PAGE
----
Documenting the Coming Singularity

Tuesday, June 26, 2007

Radical Life-Extension is Going Mainstream

No doubt every generation in human history has thought of itself as possessing unique characteristics. And no doubt many generations have. However, there are developments that are now on the brink of occurring that will transform humanity in ways that make the word "unique" seem far too weak to encompass what is coming.

A Science Channel program was aired this week, with little fanfare or publicity, but which nonetheless brought the idea of radical life-extension into the mainstream of public consciousness. It was profoundly moving to me for many reasons which I will explain in a bit. The program was titled very simply, "Time."

When I first saw the listing and decided to record it to my DVR, I anticipated a physics-based analysis of the "fourth dimension," which might have been interesting. What I saw, however, was something I did not expect: an analysis of human aging that culminated with the realistic hope of overcoming it within the lifetimes of those now living.

One of my first pleasant surprises was the program's host, Dr. Michio Kaku, a theoretical physicist who has a gift of explaining physics in a way that makes it interesting and understandable to the layman. He was the perfect person to be host.

The program began with a description of man's unique awareness of his own mortality and how this awareness gave rise to our desire to overcome the mastery of death. He spent some time discussing religions' promise of eternal life, but pointed out the problem that, in order to receive it, one must have faith that it exists. Dr. Kaku then confessed that, even though the viewer may not require proof of heaven's existence, he does.

As the program progressed, Dr. Kaku explained something that biologists have recently discovered, something that has turned our understanding of death on its head: There is no gene for death. There is absolutely nothing in our genetic code that programs us to die. Rather, everything in our genes is programed for us to live. So what's the problem?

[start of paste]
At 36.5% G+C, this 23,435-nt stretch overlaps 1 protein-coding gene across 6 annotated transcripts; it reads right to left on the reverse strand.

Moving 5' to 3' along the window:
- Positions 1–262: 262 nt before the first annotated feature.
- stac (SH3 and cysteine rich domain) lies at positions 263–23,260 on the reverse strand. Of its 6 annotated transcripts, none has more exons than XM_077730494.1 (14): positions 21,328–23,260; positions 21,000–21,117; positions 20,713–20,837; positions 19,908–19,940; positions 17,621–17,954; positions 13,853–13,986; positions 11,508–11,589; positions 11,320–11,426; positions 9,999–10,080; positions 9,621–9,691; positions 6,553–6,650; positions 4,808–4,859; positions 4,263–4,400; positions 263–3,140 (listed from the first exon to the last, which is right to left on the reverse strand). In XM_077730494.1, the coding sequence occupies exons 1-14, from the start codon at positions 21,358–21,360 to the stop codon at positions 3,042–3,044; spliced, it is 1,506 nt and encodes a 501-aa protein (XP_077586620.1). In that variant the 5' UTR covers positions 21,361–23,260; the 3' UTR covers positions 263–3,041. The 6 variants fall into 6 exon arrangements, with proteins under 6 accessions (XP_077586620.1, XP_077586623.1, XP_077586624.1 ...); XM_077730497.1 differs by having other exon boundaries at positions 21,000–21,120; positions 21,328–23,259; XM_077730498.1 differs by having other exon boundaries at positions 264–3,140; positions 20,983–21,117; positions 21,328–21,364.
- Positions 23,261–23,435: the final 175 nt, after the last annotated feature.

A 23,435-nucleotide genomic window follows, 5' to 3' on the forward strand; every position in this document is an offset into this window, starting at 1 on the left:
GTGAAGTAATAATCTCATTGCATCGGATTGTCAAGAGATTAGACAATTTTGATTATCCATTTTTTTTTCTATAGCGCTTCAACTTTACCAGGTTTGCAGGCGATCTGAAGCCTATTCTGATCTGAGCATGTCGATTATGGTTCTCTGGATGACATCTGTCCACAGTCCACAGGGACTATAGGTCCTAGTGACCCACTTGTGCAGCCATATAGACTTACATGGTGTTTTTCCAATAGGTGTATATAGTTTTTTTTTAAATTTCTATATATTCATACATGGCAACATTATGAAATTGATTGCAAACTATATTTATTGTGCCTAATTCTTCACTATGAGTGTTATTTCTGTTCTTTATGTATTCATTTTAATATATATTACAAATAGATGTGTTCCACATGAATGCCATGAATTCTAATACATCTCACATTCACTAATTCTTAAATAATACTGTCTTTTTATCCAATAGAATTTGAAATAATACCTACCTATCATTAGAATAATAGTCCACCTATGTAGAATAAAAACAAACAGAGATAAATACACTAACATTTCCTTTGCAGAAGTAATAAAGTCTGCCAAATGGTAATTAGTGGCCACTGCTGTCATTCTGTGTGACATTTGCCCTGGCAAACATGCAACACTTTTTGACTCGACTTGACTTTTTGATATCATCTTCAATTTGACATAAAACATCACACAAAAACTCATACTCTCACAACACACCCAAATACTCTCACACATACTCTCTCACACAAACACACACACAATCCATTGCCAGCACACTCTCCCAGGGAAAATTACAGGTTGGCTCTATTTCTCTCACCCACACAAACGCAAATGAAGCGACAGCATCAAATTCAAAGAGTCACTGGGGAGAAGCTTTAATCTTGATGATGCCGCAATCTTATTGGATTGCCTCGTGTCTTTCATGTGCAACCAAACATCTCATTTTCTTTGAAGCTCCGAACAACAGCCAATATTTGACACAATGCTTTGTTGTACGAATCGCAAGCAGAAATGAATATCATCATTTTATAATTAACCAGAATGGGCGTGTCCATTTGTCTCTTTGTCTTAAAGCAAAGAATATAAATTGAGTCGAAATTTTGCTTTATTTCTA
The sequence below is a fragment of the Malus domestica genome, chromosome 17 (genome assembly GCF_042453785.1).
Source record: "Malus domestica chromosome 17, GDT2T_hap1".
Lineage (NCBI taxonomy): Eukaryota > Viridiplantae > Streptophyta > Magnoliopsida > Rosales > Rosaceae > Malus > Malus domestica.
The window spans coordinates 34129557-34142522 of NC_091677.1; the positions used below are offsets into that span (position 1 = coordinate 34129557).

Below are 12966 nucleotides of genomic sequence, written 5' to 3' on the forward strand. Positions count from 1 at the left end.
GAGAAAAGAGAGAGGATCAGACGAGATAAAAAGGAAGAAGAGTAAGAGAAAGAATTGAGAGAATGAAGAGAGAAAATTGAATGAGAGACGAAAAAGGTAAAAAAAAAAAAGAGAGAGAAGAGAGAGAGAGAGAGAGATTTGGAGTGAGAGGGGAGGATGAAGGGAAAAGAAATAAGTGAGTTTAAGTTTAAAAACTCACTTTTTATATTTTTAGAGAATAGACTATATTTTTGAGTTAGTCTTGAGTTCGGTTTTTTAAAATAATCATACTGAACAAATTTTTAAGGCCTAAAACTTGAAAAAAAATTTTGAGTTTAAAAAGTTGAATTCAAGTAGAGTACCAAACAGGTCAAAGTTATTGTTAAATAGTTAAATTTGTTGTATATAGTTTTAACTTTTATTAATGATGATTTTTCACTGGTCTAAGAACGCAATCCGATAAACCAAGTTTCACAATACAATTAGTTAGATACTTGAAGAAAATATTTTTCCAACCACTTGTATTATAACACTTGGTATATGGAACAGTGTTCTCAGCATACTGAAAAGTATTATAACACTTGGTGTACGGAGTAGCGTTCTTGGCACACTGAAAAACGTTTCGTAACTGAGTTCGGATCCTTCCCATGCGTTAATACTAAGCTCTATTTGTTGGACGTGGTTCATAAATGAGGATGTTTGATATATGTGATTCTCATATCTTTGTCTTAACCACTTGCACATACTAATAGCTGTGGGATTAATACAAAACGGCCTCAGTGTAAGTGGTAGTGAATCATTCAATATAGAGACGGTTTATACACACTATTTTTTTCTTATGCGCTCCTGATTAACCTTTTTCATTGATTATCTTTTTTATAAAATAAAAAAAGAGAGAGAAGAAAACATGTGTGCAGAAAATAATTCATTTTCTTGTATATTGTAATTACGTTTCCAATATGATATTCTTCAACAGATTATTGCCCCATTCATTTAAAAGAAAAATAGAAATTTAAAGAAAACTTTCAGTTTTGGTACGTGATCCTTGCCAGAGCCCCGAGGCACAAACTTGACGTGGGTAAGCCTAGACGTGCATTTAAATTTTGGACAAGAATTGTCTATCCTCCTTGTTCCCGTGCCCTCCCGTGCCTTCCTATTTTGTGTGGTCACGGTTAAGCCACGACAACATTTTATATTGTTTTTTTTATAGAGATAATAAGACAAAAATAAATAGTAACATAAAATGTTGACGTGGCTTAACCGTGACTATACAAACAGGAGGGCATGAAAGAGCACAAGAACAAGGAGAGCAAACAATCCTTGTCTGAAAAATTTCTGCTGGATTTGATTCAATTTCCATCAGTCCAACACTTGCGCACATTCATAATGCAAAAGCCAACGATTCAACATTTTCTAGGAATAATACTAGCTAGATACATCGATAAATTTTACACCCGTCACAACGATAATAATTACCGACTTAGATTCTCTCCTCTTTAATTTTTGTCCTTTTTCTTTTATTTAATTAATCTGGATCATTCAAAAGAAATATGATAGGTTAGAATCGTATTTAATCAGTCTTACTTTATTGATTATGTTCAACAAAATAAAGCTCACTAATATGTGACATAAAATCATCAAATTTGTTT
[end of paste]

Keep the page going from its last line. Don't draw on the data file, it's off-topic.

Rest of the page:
Dr. Kaku then pointed to the fact that our metabolic process, in essence the process of being alive, "leaks" free radicals, which go on to damage our cells so that they do not operate properly. We have mechanisms in place to repair this damage, but those mechanisms are eventually overwhelmed, and our bodies age. That's it. That's the problem. The accumulation of cellular damage that our bodies cannot repair.

The program continued as I was fervently hoping it would, with a brief interview with none other than the bearded one, Aubrey de Grey himself, who explained his confidence that we will be able to repair enough of this damage to delay death long enough for rejuvenation therapies to improve, so that more damage can be repaired, thus buying enough time for further improvements, et cetera. He explained that, while biblical-style immortality would not be achieved using rejuvenation therapies (since humans could still be killed by other means besides aging), living for 1,000 to 2,000 years was definitely possible.

Finally, Dr. Kaku asked the question: If we could live that long by simply drinking the contents of a bottle (and here he held a hypothetical glass bottle of rejuvenation fluid), would we drink it? He walked about it New York City asking people that question. To his surprise, many said that they wound not, citing reasons such as, they would get bored, they would miss their departed loved ones, they would go mad, 80 years was enough, and the like. On the other hand, many said they would, that they loved life and would gladly accept more of it.

Then Dr. Kaku made it personal. "Would I drink it?" After a brief pause and a smile, he said, "Sure."

PS: If you know where a video of this program can be found on the web, please let me know.

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Michael Anissimov said...

Wow! Thanks for blogging about this.

Anonymous said...

If you have any luck with the search for archived video, I know that I'd love to see this. It sounds like one of the best of these kinds of documentaries that's ever hit the mainstream.

bmahfood said...

I'm on the hunt, but no luck so far finding an online video.

Anonymous said...